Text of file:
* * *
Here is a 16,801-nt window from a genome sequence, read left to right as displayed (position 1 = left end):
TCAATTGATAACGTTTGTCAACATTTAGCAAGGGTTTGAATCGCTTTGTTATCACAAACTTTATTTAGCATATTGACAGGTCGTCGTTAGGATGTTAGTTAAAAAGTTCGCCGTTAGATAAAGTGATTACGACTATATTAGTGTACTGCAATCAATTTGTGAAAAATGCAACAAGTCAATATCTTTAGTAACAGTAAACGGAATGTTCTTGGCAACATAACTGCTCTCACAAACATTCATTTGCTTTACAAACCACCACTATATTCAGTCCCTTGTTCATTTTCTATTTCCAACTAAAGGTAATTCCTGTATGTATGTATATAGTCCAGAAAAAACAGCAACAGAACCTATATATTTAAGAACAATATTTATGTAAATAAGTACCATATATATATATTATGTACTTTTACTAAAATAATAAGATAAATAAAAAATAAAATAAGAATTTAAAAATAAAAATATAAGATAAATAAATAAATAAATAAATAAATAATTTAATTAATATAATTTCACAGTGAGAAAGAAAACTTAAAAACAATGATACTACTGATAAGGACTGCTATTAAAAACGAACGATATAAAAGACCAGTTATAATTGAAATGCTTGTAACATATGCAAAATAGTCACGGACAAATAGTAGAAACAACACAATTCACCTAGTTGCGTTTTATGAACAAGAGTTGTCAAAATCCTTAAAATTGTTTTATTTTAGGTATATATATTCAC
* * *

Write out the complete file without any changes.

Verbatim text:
Here is a 16,801-nt window from a genome sequence, read left to right as displayed (position 1 = left end):
TCAATTGATAACGTTTGTCAACATTTAGCAAGGGTTTGAATCGCTTTGTTATCACAAACTTTATTTAGCATATTGACAGGTCGTCGTTAGGATGTTAGTTAAAAAGTTCGCCGTTAGATAAAGTGATTACGACTATATTAGTGTACTGCAATCAATTTGTGAAAAATGCAACAAGTCAATATCTTTAGTAACAGTAAACGGAATGTTCTTGGCAACATAACTGCTCTCACAAACATTCATTTGCTTTACAAACCACCACTATATTCAGTCCCTTGTTCATTTTCTATTTCCAACTAAAGGTAATTCCTGTATGTATGTATATAGTCCAGAAAAAACAGCAACAGAACCTATATATTTAAGAACAATATTTATGTAAATAAGTACCATATATATATATTATGTACTTTTACTAAAATAATAAGATAAATAAAAAATAAAATAAGAATTTAAAAATAAAAATATAAGATAAATAAATAAATAAATAAATAAATAATTTAATTAATATAATTTCACAGTGAGAAAGAAAACTTAAAAACAATGATACTACTGATAAGGACTGCTATTAAAAACGAACGATATAAAAGACCAGTTATAATTGAAATGCTTGTAACATATGCAAAATAGTCACGGACAAATAGTAGAAACAACACAATTCACCTAGTTGCGTTTTATGAACAAGAGTTGTCAAAATCCTTAAAATTGTTTTATTTTAGGTATATATATTCAC